A weekly historical column by Ben Miller, author of the best-selling “The First Resort.”
Churches have always been an important part of the Cape May community as a place for citizens to come together, both in worship and in meetings. At the beginning of the year, I talked about one of the earliest local Presbyterian churches at Cold Spring. The church cemetery contains marked graves dating back to Sarah Eldredge Spicer’s 1742 final resting place and unmarked graves surmised to be even older.
On Cape Island, Catholic church members established their first chapel in 1803, under Reverend Michael Hurley. The sanctuary was only opened during the summer season, when droves of Catholic visitors flocked to the city, and services were held in local homes throughout the rest of the year.
Around the middle of the century, the first permanent church was built on the southern side of Washington Street, about where La Patisserie sits today. Originally known as St. Mary’s, the church was considerably smaller than what we see now, though it bore a strong resemblance to today’s building.
The official church history shows the St. Mary’s building remained on the southern side of the street until one week after the fire of 1878, when it was moved to its present location. This is contradicted by both an 1872 map of Cape May City and a pre-fire 1878 map that show the building where it sits today. Additionally, William Essen’s bakery, now La Patisserie, was opened in 1872. The confusion may stem from St. Mary’s being renamed Church of Our Lady Star of the Sea and incorporated by New Jersey in 1878.
The picture of the original church building shown on the previous page was previously thought to be taken before it was moved, with workmen preparing foundations across the street. Another 19th-century map have helped to prove the picture was actually taken of St. Mary’s at the present location of the church, with the foundations being constructed on the southern side for the building which now houses the Colors clothing store.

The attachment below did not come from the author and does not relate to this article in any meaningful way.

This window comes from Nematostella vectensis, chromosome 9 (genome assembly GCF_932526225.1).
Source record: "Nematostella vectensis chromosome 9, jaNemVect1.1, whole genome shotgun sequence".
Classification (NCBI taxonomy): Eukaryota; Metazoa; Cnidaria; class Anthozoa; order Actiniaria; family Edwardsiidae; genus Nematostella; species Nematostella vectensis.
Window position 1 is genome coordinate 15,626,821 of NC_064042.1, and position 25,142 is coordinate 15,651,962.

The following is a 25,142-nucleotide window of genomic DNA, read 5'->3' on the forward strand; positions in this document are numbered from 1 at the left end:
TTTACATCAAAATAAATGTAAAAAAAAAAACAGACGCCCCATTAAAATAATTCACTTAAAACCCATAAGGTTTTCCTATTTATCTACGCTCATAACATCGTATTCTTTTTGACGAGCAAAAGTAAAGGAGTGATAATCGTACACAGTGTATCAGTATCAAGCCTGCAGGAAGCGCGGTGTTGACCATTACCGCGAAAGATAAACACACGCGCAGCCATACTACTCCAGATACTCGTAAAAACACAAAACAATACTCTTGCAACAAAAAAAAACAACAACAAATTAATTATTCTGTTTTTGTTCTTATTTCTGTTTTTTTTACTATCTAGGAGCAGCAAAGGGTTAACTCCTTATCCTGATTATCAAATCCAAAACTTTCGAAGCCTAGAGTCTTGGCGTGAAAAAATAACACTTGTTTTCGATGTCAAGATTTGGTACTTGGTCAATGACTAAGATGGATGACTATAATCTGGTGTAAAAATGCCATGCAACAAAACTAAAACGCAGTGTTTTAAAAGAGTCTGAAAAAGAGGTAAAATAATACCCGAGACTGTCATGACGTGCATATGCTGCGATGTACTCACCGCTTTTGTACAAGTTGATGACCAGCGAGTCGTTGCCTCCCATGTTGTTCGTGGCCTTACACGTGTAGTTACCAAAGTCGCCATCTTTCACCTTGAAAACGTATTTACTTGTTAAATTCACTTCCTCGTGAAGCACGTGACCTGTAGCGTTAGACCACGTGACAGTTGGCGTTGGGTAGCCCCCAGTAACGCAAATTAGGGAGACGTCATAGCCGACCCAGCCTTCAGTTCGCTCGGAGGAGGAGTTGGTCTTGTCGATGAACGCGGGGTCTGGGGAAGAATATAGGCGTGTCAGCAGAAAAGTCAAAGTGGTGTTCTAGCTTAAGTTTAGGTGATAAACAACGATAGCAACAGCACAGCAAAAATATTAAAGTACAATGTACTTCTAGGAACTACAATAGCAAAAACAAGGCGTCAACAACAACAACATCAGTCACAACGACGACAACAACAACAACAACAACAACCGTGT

The building in the background on the right side of the picture appears to be the home of Mrs. J. Mccray, which fronted on the original Delaware Avenue. Back in the 1800s, the site of today’s Delaware Avenue was little more than swamplands, and the original street to use the name was a small alley between Washington and Lafayette. The alley was replaced by a train station, which itself was replaced by Ocean Street, when it was extended to Lafayette.
The original St. Mary’s building was demolished in 1911 and replaced with the stone building we see today. Construction took about two years and cost nearly $44,000. As you can see from the picture, the new house of worship was strongly modeled after the first building.
For any readers who’d like to see first-hand exactly what that 1848 church looked like, take a ride to 501 Cape Avenue in Cape May Point and visit St. Agnes. It was built with the same specifications as St. Mary’s and still looks nearly identical.